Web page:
The ultra-nationalist Turkish group behind a shocking, videotaped attack on three U.S. Navy sailors in Istanbul said Thursday it is proud of the assailants and that they acted in solidarity with Syrians and Palestinians.

Turkish police detained and then released 12 members of the Turkish Youth Union (TGB) in connection with Wednesday's attack, which left none of the Americans injured but drew swift condemnation from the Pentagon and the U.S. Embassy in Ankara. In the attack, in the city's historic Eminönü neighborhood, a throng of young men surrounded the sailors, taunting and jostling them, spattering them with red paint and pulling bags over their heads in a tactic the TGB favors to express anti-American sentiment before chasing them down a street.

"The bags we put over the American soldiers are for the nations of Palestine and Syria," a statement from the TGB, a fringe group with scant membership or support inside Turkey, said.

Speaking on behalf of the attackers, the president of TGB Istanbul, Uğur Aytaç, told FoxNews.com they were "proud to be detained for such a reason.

"They [the Americans] were afraid," he said. "They should be, because we will not give them a rest."

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The sailors made it safely back aboard the guided missile destroyer the USS Ross, Capt. Greg Hicks, a spokesman at European Command, told Fox News. The ship had been docked in Turkey following a NATO drill in the Black Sea, according to U.S. officials. The Ross routinely makes patrols in the Mediterranean from its home port in Rota, Spain.

The assailants were detained by Turkish police on allegations of injuring, insult and violation of the public demonstration law and released with the possibility of facing charges. 

“We condemn this disrespectful act, which is in no way tolerable,” Turkish Foreign Ministry spokesman Tanju Bilgic said in a statement.

The TGB is a Turkish far-left, anti-government, anti-American revolutionary youth organization founded in May 2006. The group is known for its strong beliefs in conspiracy theories about the West controlling Turkey’s ruling Justice and Development Party (AK Party), despite Turkey’s deteriorating relations with Western governments.

The TGB advocates removal of English classes from schools in Turkey and claims to promote the principles of Turkey's founding father, Mustafa Kemal Atatürk, who was actually pro-Western. The group opposes Turkey’s ambitions to join the European Union and any cooperation with what it calls “American imperialism.”

It was not the first time the TGB has harassed allied NATO soldiers visiting Turkey. Last year, members of the same group physically confronted German soldiers who had been deployed along with a Patriot missile battery that had been requested by the Turkish government to protect border cities from the threat of aerial attacks from neighboring Syria. During that incident, the group also reportedly tried to put bags over the German soldiers' heads.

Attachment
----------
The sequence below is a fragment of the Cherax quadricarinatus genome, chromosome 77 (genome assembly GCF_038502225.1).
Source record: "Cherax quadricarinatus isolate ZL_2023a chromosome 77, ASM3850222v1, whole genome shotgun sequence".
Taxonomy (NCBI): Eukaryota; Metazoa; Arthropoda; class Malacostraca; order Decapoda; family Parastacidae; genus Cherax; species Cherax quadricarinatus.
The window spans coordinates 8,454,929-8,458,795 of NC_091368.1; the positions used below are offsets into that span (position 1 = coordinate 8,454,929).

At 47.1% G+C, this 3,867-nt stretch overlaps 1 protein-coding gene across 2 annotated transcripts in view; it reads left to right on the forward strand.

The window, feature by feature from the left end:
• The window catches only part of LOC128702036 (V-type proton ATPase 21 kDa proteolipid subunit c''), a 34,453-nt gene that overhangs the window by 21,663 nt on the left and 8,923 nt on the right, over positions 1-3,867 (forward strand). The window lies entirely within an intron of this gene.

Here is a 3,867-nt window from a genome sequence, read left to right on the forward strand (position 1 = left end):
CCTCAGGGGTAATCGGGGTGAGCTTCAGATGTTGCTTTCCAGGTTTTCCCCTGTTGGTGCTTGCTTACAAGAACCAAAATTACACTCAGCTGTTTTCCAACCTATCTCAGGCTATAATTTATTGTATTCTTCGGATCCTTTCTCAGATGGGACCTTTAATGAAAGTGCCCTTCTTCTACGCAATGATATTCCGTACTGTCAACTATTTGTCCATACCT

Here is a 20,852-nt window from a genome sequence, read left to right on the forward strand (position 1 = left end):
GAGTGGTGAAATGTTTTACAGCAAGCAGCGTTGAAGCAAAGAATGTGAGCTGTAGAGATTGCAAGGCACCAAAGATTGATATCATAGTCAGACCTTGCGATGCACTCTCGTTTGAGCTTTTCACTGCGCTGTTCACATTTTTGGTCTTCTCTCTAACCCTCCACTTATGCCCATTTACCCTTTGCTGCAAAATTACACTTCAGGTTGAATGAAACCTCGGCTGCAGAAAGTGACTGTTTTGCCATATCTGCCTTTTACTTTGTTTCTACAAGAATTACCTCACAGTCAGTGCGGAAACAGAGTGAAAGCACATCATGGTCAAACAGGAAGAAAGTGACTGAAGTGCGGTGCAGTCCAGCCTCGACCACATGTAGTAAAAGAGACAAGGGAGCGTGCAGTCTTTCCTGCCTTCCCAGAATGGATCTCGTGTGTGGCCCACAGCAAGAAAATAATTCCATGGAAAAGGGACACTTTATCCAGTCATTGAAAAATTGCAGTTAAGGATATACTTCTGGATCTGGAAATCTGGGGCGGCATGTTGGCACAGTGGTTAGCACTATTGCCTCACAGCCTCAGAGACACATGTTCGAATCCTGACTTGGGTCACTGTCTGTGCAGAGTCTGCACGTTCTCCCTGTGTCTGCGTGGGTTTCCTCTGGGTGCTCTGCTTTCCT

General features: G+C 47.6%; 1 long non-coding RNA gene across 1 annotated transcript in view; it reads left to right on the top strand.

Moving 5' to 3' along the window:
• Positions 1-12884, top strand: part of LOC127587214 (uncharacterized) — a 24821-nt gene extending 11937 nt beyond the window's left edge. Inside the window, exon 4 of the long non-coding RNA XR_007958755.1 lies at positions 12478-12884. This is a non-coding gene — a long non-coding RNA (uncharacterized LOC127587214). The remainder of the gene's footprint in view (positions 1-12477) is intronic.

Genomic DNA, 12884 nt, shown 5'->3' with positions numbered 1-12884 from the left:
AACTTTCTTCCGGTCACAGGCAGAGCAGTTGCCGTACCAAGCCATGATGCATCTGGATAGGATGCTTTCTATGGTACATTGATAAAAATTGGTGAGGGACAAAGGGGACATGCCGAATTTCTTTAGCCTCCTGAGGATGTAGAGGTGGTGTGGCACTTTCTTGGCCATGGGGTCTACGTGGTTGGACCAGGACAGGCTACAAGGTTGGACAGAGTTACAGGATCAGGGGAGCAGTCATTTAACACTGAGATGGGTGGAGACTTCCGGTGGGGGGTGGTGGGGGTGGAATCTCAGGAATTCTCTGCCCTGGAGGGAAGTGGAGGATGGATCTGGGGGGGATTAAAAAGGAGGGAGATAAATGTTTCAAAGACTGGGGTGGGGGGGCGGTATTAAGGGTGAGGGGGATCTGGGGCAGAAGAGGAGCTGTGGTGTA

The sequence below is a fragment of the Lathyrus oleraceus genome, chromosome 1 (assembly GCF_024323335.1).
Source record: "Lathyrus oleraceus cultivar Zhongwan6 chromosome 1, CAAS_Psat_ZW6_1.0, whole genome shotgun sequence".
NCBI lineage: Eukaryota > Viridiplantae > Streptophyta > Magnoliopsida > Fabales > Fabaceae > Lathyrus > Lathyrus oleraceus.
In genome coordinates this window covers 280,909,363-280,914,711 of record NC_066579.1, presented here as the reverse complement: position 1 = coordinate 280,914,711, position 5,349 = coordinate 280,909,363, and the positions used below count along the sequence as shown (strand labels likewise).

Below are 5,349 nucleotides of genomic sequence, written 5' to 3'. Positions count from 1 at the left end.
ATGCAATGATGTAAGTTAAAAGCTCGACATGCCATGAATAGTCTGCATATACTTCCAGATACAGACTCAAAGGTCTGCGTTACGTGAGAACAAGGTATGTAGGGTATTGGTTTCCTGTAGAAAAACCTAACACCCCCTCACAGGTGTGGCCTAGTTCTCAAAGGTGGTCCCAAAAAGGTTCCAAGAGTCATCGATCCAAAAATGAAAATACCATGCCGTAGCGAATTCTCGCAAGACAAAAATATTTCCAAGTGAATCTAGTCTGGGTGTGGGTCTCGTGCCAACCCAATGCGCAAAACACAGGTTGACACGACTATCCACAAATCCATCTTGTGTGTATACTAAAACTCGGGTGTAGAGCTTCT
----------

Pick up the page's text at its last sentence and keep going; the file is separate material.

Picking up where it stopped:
The act of putting a bag over someone’s head may not mean much to Westerners, but in Turkey it evokes an incident in 2003 that became known throughout the country as “Çuval Olayı,” the “Hood Event.”

During the Iraq war, soldiers from the U.S. Army’s 173rd Airborne Brigade raided a safe house in the Kurdish-held city of Sulaymaniya, based on information the occupants were planning to assassinate the governor of the province of Kirkuk. Inside were members of Iraq's Turkoman Front and Turkish Special Forces soldiers, including a colonel and two majors. American soldiers seized explosives, sniper rifles, grenades and maps of Kirkuk, with circles drawn around positions near the governor's building.

Images of the 11 Turkish commandos, their heads hooded as they were led to interrogation rooms by U.S. soldiers, were met by threats of retaliation from Turkey, including the closing of Turkish airspace and American access to Incirlik Air Base. The BBC reported protests in Ankara and İstanbul, noting that Turks were angry that Americans were interfering in what they thought to be Turkey’s sphere of influence.

The Turks were eventually freed after Turkey’s then-prime minister and current president, Recep Tayyip Erdogan, called U.S. Vice President Dick Cheney, but Turkish newspapers loudly condemned the raid, referring to U.S. forces as "Rambos," and "Ugly Americans."

The Hood Event was the inspiration for the hugely popular, 2006 Turkish film "Valley of the Wolves - Iraq." The film opens with a depiction of the “Hood Event,” and follows a fictional story in which the Turkish protagonist seeks retaliation against the American commander responsible for the incident. The film, which was released in February 2006, was the highest grossing Turkish film of that year and one of the most expensive Turkish films ever made.

Three months later the nationalist TGB was established.

This week’s attack came amid discussions over the U.S.-led coalition’s support of Kurdish forces over the Turkish border in Syria.